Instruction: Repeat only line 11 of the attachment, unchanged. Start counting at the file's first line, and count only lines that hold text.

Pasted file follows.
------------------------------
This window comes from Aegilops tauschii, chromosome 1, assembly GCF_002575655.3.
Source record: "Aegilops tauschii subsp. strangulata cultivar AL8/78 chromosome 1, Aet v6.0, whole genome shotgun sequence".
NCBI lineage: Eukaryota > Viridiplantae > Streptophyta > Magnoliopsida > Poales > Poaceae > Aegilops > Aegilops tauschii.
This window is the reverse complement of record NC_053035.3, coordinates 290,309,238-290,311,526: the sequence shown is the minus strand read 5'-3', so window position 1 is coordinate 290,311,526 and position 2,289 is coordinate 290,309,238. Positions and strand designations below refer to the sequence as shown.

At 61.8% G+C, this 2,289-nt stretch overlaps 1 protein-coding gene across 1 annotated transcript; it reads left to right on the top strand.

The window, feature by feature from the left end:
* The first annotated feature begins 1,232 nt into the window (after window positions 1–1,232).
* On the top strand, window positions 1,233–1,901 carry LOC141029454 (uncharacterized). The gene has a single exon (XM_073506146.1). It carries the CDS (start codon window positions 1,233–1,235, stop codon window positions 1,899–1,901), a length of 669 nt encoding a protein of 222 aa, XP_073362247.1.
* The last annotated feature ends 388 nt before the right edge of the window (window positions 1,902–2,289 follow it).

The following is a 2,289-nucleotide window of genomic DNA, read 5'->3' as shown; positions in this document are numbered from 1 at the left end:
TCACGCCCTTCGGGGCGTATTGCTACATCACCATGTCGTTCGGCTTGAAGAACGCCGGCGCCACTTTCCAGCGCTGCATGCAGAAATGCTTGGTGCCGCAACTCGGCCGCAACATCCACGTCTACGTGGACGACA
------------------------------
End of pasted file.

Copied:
TCACGCCCTTCGGGGCGTATTGCTACATCACCATGTCGTTCGGCTTGAAGAACGCCGGCGCCACTTTCCAGCGCTGCATGCAGAAATGCTTGGTGCCGCAACTCGGCCGCAACATCCACGTCTACGTGGACGACA